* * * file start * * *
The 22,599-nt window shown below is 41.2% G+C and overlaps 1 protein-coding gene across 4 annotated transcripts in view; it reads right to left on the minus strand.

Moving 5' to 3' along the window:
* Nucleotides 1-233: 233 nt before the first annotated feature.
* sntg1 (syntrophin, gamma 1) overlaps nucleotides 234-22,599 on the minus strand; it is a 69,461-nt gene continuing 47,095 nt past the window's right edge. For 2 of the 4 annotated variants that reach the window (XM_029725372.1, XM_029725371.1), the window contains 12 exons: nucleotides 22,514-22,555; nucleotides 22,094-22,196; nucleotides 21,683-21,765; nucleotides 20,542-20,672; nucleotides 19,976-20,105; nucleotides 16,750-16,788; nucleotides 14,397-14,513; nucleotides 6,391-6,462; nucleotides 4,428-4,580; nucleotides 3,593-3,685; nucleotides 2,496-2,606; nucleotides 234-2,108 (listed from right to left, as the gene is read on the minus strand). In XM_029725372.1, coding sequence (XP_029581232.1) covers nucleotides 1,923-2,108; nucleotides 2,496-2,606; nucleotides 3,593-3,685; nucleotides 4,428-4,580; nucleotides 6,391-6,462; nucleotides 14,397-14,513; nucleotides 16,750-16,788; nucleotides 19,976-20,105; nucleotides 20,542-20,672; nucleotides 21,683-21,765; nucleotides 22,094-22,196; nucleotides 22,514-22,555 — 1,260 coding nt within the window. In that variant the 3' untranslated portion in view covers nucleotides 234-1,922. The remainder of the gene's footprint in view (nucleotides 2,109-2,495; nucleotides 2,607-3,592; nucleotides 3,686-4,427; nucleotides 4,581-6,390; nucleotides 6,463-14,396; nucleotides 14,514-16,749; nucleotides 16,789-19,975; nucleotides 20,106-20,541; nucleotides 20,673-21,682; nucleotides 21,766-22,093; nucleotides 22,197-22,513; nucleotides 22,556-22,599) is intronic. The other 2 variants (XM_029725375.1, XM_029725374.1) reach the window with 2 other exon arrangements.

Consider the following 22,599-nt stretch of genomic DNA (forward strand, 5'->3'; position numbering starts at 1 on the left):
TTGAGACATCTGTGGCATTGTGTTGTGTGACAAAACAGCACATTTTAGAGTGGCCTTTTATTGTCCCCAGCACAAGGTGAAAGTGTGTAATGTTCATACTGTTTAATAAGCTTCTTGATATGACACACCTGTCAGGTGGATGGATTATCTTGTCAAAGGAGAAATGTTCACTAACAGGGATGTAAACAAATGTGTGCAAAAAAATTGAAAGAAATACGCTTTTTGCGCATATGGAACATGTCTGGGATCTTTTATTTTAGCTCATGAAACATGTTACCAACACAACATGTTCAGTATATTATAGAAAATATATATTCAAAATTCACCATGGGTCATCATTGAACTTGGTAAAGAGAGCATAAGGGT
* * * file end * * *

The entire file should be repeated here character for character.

The 22,599-nt window shown below is 41.2% G+C and overlaps 1 protein-coding gene across 4 annotated transcripts in view; it reads right to left on the minus strand.

Moving 5' to 3' along the window:
* Nucleotides 1-233: 233 nt before the first annotated feature.
* sntg1 (syntrophin, gamma 1) overlaps nucleotides 234-22,599 on the minus strand; it is a 69,461-nt gene continuing 47,095 nt past the window's right edge. For 2 of the 4 annotated variants that reach the window (XM_029725372.1, XM_029725371.1), the window contains 12 exons: nucleotides 22,514-22,555; nucleotides 22,094-22,196; nucleotides 21,683-21,765; nucleotides 20,542-20,672; nucleotides 19,976-20,105; nucleotides 16,750-16,788; nucleotides 14,397-14,513; nucleotides 6,391-6,462; nucleotides 4,428-4,580; nucleotides 3,593-3,685; nucleotides 2,496-2,606; nucleotides 234-2,108 (listed from right to left, as the gene is read on the minus strand). In XM_029725372.1, coding sequence (XP_029581232.1) covers nucleotides 1,923-2,108; nucleotides 2,496-2,606; nucleotides 3,593-3,685; nucleotides 4,428-4,580; nucleotides 6,391-6,462; nucleotides 14,397-14,513; nucleotides 16,750-16,788; nucleotides 19,976-20,105; nucleotides 20,542-20,672; nucleotides 21,683-21,765; nucleotides 22,094-22,196; nucleotides 22,514-22,555 — 1,260 coding nt within the window. In that variant the 3' untranslated portion in view covers nucleotides 234-1,922. The remainder of the gene's footprint in view (nucleotides 2,109-2,495; nucleotides 2,607-3,592; nucleotides 3,686-4,427; nucleotides 4,581-6,390; nucleotides 6,463-14,396; nucleotides 14,514-16,749; nucleotides 16,789-19,975; nucleotides 20,106-20,541; nucleotides 20,673-21,682; nucleotides 21,766-22,093; nucleotides 22,197-22,513; nucleotides 22,556-22,599) is intronic. The other 2 variants (XM_029725375.1, XM_029725374.1) reach the window with 2 other exon arrangements.

Consider the following 22,599-nt stretch of genomic DNA (forward strand, 5'->3'; position numbering starts at 1 on the left):
TTGAGACATCTGTGGCATTGTGTTGTGTGACAAAACAGCACATTTTAGAGTGGCCTTTTATTGTCCCCAGCACAAGGTGAAAGTGTGTAATGTTCATACTGTTTAATAAGCTTCTTGATATGACACACCTGTCAGGTGGATGGATTATCTTGTCAAAGGAGAAATGTTCACTAACAGGGATGTAAACAAATGTGTGCAAAAAAATTGAAAGAAATACGCTTTTTGCGCATATGGAACATGTCTGGGATCTTTTATTTTAGCTCATGAAACATGTTACCAACACAACATGTTCAGTATATTATAGAAAATATATATTCAAAATTCACCATGGGTCATCATTGAACTTGGTAAAGAGAGCATAAGGGT